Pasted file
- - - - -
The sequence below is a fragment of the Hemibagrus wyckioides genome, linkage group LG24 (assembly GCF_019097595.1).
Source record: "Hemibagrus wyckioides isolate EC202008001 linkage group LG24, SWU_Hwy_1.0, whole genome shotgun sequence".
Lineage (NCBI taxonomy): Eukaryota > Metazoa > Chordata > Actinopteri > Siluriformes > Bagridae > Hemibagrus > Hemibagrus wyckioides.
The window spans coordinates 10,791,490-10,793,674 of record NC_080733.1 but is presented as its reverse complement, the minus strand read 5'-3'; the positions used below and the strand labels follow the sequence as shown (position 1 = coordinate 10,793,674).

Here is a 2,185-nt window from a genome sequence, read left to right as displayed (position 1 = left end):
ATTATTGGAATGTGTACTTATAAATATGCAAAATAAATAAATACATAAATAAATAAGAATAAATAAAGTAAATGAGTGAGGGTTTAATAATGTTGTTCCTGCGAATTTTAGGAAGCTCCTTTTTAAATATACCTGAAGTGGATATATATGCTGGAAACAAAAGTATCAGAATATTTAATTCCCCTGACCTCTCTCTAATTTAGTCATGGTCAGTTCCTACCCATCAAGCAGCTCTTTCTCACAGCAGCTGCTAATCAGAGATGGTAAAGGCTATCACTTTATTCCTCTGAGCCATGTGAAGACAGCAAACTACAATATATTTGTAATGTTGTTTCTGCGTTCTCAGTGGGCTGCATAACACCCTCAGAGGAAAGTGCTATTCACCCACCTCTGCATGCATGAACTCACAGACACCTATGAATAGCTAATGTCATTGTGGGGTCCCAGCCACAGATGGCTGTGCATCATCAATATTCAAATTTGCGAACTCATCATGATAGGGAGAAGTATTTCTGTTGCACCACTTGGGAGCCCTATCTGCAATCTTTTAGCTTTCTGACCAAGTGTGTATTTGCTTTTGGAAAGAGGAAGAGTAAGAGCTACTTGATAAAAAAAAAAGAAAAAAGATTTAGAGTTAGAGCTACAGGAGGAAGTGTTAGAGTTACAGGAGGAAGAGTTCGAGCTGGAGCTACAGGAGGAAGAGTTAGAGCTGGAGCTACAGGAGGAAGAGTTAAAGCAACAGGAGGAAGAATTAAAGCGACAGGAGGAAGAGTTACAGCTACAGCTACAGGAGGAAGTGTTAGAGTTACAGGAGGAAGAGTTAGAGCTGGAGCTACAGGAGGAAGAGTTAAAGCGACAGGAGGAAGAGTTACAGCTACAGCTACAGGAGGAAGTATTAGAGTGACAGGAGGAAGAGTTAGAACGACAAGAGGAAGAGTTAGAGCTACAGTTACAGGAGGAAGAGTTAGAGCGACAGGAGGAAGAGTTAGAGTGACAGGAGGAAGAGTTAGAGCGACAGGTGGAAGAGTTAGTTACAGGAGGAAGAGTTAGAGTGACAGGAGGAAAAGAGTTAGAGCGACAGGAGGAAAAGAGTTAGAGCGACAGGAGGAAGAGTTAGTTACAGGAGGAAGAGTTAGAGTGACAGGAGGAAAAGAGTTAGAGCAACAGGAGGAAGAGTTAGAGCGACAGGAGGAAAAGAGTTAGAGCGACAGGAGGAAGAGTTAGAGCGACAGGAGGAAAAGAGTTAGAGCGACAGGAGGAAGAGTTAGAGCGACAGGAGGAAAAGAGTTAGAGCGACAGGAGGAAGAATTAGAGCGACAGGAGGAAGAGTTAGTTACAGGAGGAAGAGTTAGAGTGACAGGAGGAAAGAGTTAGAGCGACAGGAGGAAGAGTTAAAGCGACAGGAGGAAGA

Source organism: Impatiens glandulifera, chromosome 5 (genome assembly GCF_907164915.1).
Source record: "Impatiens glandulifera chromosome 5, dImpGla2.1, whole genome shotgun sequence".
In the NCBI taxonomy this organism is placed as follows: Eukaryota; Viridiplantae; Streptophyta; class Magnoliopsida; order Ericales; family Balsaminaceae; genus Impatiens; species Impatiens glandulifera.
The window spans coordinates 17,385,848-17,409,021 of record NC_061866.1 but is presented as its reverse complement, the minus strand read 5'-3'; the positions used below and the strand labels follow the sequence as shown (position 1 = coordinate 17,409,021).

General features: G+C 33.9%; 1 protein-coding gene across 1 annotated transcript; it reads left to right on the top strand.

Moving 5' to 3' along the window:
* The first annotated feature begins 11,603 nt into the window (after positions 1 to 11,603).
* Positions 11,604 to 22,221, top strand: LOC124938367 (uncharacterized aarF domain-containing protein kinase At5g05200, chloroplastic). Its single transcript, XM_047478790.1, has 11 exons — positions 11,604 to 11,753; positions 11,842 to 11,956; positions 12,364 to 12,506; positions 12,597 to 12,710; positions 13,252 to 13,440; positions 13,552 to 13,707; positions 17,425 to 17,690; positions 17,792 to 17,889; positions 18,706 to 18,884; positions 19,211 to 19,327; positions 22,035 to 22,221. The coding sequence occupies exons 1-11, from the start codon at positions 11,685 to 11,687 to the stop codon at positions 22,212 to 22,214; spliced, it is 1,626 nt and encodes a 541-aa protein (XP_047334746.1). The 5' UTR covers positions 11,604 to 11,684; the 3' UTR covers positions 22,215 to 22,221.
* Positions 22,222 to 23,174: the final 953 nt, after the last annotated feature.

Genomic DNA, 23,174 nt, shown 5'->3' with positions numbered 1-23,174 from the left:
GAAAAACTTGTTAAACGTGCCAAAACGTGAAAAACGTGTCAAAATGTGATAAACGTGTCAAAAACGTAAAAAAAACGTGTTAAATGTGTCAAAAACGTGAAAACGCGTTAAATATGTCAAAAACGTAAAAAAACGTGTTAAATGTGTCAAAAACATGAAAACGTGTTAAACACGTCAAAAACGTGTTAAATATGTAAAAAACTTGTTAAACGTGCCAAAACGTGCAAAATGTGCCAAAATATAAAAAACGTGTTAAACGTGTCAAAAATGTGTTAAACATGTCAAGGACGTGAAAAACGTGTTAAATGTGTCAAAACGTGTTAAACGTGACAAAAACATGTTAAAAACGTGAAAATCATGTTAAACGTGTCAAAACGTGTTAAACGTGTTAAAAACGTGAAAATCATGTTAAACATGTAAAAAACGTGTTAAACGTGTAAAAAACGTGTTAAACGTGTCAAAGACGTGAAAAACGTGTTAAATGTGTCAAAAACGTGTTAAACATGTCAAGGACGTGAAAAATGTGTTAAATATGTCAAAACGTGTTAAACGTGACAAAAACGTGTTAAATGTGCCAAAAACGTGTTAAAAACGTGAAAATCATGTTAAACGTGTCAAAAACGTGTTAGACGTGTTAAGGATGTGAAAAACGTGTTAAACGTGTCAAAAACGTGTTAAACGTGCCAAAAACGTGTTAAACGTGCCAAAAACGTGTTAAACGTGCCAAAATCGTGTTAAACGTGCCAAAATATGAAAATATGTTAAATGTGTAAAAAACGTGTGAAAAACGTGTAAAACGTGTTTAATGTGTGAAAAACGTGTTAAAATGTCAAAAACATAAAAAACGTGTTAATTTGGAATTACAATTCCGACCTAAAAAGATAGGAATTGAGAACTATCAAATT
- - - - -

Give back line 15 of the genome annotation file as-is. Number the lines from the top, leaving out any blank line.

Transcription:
* Positions 22,222 to 23,174: the final 953 nt, after the last annotated feature.